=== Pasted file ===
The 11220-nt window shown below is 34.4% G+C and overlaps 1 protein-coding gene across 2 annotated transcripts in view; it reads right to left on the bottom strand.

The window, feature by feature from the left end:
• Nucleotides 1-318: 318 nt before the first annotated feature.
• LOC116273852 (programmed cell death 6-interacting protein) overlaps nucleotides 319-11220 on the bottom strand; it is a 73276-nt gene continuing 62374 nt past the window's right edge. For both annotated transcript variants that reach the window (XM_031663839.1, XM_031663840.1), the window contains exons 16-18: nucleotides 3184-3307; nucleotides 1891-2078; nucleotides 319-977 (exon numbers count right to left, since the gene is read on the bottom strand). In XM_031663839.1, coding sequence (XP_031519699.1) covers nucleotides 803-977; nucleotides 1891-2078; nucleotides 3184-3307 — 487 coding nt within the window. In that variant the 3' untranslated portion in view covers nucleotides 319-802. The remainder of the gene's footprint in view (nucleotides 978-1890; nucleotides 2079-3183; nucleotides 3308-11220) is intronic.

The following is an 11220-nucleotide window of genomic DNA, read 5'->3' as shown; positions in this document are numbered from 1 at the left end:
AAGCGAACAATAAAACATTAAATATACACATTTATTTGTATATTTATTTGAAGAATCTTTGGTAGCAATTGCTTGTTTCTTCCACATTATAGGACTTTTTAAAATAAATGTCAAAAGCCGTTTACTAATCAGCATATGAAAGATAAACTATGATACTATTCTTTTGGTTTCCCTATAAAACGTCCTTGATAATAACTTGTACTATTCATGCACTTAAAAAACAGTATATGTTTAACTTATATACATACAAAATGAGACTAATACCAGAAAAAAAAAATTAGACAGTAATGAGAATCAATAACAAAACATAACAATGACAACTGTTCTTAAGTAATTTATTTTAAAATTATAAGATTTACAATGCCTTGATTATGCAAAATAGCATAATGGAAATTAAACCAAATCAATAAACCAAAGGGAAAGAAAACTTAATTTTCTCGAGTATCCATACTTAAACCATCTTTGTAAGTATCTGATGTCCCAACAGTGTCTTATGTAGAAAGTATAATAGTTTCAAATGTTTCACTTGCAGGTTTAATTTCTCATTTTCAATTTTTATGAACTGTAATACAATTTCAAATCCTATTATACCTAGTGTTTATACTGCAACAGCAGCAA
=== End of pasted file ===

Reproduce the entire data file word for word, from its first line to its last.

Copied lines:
The 11220-nt window shown below is 34.4% G+C and overlaps 1 protein-coding gene across 2 annotated transcripts in view; it reads right to left on the bottom strand.

The window, feature by feature from the left end:
• Nucleotides 1-318: 318 nt before the first annotated feature.
• LOC116273852 (programmed cell death 6-interacting protein) overlaps nucleotides 319-11220 on the bottom strand; it is a 73276-nt gene continuing 62374 nt past the window's right edge. For both annotated transcript variants that reach the window (XM_031663839.1, XM_031663840.1), the window contains exons 16-18: nucleotides 3184-3307; nucleotides 1891-2078; nucleotides 319-977 (exon numbers count right to left, since the gene is read on the bottom strand). In XM_031663839.1, coding sequence (XP_031519699.1) covers nucleotides 803-977; nucleotides 1891-2078; nucleotides 3184-3307 — 487 coding nt within the window. In that variant the 3' untranslated portion in view covers nucleotides 319-802. The remainder of the gene's footprint in view (nucleotides 978-1890; nucleotides 2079-3183; nucleotides 3308-11220) is intronic.

The following is an 11220-nucleotide window of genomic DNA, read 5'->3' as shown; positions in this document are numbered from 1 at the left end:
AAGCGAACAATAAAACATTAAATATACACATTTATTTGTATATTTATTTGAAGAATCTTTGGTAGCAATTGCTTGTTTCTTCCACATTATAGGACTTTTTAAAATAAATGTCAAAAGCCGTTTACTAATCAGCATATGAAAGATAAACTATGATACTATTCTTTTGGTTTCCCTATAAAACGTCCTTGATAATAACTTGTACTATTCATGCACTTAAAAAACAGTATATGTTTAACTTATATACATACAAAATGAGACTAATACCAGAAAAAAAAAATTAGACAGTAATGAGAATCAATAACAAAACATAACAATGACAACTGTTCTTAAGTAATTTATTTTAAAATTATAAGATTTACAATGCCTTGATTATGCAAAATAGCATAATGGAAATTAAACCAAATCAATAAACCAAAGGGAAAGAAAACTTAATTTTCTCGAGTATCCATACTTAAACCATCTTTGTAAGTATCTGATGTCCCAACAGTGTCTTATGTAGAAAGTATAATAGTTTCAAATGTTTCACTTGCAGGTTTAATTTCTCATTTTCAATTTTTATGAACTGTAATACAATTTCAAATCCTATTATACCTAGTGTTTATACTGCAACAGCAGCAA